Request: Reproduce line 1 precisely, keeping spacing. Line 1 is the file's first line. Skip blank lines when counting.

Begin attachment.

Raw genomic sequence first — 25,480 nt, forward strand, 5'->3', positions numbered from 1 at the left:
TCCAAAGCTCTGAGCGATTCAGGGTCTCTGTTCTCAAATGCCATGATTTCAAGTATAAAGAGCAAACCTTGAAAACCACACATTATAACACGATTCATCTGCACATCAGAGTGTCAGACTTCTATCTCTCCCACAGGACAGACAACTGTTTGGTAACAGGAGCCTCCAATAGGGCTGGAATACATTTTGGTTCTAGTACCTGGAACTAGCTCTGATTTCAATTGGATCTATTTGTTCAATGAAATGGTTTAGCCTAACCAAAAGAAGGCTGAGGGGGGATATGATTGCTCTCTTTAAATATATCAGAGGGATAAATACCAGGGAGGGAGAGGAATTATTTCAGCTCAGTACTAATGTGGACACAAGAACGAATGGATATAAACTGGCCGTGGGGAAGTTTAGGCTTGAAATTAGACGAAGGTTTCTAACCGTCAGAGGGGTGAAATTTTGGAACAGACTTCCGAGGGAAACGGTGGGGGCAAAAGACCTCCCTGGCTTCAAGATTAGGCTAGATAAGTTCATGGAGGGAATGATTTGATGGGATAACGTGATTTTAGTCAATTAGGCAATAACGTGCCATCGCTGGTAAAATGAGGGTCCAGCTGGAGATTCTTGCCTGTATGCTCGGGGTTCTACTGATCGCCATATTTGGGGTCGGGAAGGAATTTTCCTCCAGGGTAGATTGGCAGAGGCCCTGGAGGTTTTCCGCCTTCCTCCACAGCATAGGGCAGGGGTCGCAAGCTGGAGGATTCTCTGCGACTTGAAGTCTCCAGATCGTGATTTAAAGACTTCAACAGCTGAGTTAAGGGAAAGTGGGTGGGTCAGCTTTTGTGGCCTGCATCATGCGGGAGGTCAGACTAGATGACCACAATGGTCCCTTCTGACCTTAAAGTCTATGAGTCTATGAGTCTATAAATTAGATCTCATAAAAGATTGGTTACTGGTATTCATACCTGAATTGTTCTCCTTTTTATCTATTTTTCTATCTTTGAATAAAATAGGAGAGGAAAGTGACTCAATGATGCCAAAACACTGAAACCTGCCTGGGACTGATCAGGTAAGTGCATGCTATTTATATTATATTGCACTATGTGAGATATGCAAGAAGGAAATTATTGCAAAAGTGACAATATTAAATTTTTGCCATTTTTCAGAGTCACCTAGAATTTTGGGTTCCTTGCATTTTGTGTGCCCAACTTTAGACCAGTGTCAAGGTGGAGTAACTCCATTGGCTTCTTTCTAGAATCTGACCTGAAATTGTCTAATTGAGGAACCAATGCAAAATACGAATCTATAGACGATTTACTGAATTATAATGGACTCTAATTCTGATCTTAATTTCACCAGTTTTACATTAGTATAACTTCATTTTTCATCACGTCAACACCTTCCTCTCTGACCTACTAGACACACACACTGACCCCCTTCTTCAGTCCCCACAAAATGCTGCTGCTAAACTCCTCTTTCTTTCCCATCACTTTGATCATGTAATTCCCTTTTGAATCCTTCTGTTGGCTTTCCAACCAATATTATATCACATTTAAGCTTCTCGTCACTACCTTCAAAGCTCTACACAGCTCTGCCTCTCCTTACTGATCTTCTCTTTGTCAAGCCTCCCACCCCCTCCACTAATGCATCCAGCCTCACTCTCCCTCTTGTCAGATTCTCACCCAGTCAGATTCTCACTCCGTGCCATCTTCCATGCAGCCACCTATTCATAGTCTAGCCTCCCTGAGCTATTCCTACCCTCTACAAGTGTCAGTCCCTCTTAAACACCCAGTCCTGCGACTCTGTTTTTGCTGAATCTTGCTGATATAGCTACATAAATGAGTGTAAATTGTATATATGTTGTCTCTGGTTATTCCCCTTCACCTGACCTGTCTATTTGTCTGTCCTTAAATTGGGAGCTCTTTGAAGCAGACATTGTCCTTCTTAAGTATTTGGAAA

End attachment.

Raw genomic sequence first — 25,480 nt, forward strand, 5'->3', positions numbered from 1 at the left: